Sergiy Serdyuk - Fotolia
HPE has announced it will buy hyper-converged infrastructure pioneer Simplivity for $650m. The move gives it an installed base of hyper-converged deployments; a market niche in which HPE has struggled to make a dent.
Hyper-converged infrastructure has been a rising star in the datacentre in the past couple of years. It combines server and storage hardware in one box, often with a software layer that allows for native hypervisor operations and the ability to discover and run in a grid-like fashion with other hyper-converged nodes from the same maker. Hyper-converged infrastructure products are available as hardware nodes as well as software products.
Simplivity’s offer is based around its OmniCube appliances and OmniStack software that support VMware, Microsoft Hyper-V and KVM hypervisors, and which run on servers from Dell EMC, Cisco, Lenovo or Huawei. HPE plans to migrate Simplivity to its own ProLiant servers by the end of 2017.
The acquisition marks the growing importance of hyper-converged infrastructure. As with NetApp’s purchase of SolidFire in 2016, it is an example of a giant hardware player filling a gap in which it had struggled with a product set from a market-leading startup. HPE’s global presence will provide a market reach of many magnitudes more than was ever possible for Simplivity.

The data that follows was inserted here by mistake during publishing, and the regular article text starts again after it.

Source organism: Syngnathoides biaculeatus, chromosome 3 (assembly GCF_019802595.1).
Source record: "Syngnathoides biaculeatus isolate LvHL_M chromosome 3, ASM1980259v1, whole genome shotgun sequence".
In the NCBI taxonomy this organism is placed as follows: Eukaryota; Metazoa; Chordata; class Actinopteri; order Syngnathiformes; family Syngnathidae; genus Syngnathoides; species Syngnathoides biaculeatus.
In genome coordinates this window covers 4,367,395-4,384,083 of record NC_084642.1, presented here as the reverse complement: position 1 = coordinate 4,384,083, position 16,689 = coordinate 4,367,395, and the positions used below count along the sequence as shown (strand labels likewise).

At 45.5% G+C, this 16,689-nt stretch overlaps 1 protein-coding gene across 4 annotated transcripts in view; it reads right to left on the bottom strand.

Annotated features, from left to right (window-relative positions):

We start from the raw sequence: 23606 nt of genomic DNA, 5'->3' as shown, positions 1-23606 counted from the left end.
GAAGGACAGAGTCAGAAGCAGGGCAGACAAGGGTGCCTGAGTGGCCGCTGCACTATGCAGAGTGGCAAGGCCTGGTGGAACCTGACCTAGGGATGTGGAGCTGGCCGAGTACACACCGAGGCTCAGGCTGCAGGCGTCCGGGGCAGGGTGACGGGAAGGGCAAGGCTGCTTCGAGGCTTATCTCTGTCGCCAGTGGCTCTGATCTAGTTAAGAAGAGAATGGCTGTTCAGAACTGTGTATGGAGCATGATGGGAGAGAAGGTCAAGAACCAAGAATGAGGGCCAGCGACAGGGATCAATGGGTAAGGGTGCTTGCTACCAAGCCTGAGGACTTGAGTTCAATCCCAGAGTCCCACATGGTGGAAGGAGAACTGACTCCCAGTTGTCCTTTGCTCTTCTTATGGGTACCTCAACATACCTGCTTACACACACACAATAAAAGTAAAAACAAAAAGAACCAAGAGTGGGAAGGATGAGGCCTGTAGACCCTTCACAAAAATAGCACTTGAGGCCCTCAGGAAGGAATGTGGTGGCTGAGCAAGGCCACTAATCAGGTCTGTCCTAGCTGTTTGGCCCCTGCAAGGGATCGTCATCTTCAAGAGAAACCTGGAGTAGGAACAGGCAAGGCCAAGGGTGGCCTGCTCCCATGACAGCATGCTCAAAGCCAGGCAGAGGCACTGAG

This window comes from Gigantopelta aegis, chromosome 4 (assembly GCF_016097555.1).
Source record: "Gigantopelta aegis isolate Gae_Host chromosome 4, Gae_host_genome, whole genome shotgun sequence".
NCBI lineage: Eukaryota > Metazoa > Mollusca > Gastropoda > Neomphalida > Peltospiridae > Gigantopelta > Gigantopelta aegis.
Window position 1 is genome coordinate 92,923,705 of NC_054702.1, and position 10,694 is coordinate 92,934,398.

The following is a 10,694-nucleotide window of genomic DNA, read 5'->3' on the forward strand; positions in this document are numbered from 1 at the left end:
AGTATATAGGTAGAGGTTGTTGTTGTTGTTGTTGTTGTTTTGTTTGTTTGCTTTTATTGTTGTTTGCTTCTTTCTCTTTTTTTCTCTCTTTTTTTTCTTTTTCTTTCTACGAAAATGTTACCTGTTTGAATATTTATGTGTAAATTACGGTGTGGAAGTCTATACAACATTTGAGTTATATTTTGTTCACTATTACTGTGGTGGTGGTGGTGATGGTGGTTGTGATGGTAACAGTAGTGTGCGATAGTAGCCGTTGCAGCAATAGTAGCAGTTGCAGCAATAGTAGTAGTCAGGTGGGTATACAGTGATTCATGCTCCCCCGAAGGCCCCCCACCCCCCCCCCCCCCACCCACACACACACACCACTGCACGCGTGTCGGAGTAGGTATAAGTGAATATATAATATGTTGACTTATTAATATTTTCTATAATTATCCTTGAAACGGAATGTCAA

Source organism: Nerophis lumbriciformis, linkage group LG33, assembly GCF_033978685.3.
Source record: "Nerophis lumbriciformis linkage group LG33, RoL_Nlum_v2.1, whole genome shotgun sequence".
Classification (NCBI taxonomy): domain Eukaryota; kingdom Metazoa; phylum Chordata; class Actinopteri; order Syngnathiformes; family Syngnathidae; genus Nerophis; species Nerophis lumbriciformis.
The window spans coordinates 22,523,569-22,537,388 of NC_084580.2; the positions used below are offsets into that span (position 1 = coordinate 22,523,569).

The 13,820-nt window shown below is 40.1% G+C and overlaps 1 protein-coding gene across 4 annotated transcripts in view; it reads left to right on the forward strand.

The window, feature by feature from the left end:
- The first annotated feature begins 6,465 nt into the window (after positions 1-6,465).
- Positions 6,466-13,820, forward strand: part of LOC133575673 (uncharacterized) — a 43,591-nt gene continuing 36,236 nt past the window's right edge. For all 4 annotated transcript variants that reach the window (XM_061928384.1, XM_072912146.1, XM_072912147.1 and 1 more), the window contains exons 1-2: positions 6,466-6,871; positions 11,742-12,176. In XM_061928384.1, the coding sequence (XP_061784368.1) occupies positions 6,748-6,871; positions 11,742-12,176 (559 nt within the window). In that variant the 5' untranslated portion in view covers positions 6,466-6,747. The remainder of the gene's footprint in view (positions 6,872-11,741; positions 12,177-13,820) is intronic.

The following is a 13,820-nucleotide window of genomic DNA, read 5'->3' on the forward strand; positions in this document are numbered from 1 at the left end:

Read more about hyper-converged infrastructure
- Nutanix, Simplivity and Pivot3 lead hyper-converged pack: Forrester.
- In the first of a two-part survey, we look at the hyper-converged infrastructure market and the startups providing VM-native servers and storage, and datacentre-in-a-box products.
Simplivity is strong on global multisite data management functions, with an always-on global deduplication architecture. It includes a comprehensive set of backup, deduplication, snapshot and clones, with multisite data replication and disaster recovery capabilities and WAN optimisation.
Maximum capacity is in the petabyte range, although the maximum number of Simplivity nodes in a cluster is 24.
HPE’s existing hyper-converged products are based on its HC380 and HC250 offers, which bring together ProLiant servers and its StoreVirtual SAN-like virtual storage appliance. StoreVirtual has its origins in the Lefthand networks product bought by HP in 2008, and is a software SAN, so lacks the deduplication and compression of Simplivity.